By affecting the internal timing mechanisms of the brain, light regulates human physiology and behavior, perhaps most notably the sleep–wake cycle. Humans spend over 90% of their waking hours indoors, yet light in the built environment is not designed to affect circadian rhythms.
Using a device calibrated to measure light that is effective for the circadian system (circadian-effective light), collect personal light exposures in office workers and relate them to their sleep and mood.
The research was conducted in 5 buildings managed by the US General Services Administration.
This study recruited 109 participants (69 females), of whom 81 (54 females) participated in both winter and summer.
Self-reported measures of mood and sleep, and objective measures of circadian-effective light and activity rhythms were collected for 7 consecutive days.
Compared to office workers receiving low levels of circadian-effective light in the morning, receiving high levels in the morning is associated with reduced sleep onset latency (especially in winter), increased phasor magnitudes (a measure of circadian entrainment), and increased sleep quality. High levels of circadian-effective light during the entire day are also associated with increased phasor magnitudes, reduced depression, and increased sleep quality.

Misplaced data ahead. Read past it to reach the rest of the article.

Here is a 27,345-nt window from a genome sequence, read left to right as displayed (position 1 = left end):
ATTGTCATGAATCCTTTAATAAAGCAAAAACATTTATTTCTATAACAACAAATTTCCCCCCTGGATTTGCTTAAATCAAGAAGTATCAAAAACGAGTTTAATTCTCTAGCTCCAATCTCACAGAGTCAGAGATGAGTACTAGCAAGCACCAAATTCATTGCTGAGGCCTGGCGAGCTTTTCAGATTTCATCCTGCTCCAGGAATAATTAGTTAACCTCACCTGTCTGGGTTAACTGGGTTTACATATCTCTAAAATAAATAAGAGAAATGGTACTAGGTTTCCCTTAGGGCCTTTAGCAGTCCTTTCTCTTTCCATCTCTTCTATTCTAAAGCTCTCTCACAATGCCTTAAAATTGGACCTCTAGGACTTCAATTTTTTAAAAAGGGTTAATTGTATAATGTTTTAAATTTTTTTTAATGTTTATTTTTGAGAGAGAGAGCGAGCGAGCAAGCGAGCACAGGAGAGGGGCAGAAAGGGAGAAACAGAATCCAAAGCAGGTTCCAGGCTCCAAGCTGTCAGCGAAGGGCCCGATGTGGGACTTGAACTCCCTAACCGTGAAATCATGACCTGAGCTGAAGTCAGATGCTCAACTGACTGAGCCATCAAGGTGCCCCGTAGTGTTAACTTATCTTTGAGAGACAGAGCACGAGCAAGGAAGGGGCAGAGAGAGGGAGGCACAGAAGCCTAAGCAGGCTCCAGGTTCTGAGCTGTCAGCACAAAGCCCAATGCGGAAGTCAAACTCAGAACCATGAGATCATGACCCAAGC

The present study is the first to measure personal light exposures in office workers using a calibrated device that measures circadian-effective light and relate those light measures to mood, stress, and sleep. The study's results underscore the importance of daytime light exposures for sleep health.
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Published online: April 23, 2017
Accepted: March 15, 2017
Received in revised form: March 9, 2017
Received: November 7, 2016
© 2017 National Sleep Foundation. Published by Elsevier Inc. All rights reserved.